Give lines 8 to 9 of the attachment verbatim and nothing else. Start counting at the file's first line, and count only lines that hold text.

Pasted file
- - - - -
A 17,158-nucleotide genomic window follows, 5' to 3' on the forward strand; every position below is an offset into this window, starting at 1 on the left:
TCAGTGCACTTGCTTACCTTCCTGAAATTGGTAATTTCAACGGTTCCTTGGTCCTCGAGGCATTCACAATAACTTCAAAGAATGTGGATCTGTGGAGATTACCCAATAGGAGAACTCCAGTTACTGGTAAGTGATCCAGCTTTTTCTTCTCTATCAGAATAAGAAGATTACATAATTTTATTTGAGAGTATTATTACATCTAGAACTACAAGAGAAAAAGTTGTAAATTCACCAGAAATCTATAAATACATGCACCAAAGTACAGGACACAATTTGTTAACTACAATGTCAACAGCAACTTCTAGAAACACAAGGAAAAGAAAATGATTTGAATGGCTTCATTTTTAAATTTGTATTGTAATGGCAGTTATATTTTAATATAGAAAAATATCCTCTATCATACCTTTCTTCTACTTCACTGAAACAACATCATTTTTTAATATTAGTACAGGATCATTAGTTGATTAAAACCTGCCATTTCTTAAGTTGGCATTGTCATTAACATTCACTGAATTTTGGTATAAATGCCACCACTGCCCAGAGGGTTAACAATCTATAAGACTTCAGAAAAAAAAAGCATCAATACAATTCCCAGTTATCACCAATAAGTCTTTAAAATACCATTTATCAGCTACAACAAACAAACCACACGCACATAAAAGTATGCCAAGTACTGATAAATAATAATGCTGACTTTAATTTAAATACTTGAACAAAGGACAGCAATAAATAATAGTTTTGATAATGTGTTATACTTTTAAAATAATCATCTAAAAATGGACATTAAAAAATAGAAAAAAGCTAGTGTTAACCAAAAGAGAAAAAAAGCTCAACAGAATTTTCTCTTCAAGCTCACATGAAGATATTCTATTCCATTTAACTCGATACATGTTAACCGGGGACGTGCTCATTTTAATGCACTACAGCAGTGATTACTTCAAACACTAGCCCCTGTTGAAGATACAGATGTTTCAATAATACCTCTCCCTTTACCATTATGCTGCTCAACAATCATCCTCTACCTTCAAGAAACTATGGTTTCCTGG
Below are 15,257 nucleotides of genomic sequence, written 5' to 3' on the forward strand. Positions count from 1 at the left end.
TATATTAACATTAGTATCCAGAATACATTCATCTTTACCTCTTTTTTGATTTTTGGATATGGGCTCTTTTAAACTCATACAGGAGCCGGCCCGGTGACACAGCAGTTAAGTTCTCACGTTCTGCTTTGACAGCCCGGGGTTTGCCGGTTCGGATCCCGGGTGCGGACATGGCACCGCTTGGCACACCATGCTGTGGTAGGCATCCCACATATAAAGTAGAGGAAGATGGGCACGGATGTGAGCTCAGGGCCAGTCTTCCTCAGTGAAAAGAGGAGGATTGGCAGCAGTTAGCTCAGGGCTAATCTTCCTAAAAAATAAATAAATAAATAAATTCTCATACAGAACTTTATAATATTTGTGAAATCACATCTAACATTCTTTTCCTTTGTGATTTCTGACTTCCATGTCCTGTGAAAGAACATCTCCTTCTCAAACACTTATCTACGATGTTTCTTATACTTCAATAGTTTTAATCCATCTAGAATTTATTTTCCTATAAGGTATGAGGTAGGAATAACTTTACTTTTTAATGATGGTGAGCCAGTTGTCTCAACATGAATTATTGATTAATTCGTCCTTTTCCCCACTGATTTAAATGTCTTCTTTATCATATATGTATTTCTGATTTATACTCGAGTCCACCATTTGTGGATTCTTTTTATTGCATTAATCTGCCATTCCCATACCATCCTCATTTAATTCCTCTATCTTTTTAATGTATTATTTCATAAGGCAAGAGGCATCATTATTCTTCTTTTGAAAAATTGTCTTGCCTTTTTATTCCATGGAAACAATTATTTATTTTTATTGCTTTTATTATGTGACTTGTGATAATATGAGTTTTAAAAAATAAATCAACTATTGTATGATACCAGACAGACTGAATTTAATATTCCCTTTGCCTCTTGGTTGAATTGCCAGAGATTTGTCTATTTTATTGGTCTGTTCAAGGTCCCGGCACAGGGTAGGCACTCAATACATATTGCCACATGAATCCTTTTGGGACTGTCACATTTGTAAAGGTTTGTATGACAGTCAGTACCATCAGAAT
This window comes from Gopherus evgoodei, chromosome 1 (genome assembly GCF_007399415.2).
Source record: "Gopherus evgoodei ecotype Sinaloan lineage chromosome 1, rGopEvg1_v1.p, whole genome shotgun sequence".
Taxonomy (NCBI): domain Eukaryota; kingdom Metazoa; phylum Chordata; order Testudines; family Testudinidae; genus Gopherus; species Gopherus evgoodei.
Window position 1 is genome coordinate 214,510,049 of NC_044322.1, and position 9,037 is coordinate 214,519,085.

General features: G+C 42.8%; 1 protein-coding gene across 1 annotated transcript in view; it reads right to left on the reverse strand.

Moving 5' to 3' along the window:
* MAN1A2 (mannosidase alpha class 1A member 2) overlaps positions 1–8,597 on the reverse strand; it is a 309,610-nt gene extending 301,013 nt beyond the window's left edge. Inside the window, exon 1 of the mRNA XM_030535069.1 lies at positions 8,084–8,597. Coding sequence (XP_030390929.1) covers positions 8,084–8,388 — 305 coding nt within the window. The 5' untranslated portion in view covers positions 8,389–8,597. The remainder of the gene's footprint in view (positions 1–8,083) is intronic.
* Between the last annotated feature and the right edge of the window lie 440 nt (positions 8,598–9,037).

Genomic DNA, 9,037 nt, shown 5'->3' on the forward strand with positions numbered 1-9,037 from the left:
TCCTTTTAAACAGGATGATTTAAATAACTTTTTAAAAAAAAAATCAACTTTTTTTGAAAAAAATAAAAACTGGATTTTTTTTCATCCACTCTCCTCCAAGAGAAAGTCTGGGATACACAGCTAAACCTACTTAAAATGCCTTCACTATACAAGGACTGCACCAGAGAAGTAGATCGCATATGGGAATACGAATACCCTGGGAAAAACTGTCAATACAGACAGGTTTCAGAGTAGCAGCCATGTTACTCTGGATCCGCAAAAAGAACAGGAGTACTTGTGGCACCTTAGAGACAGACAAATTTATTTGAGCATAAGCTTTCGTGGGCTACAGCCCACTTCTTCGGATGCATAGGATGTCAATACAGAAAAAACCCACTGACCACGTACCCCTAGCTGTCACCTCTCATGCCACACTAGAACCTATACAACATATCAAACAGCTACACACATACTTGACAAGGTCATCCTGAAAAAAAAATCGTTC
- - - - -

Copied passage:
Window position 1 is genome coordinate 214,510,049 of NC_044322.1, and position 9,037 is coordinate 214,519,085.

General features: G+C 42.8%; 1 protein-coding gene across 1 annotated transcript in view; it reads right to left on the reverse strand.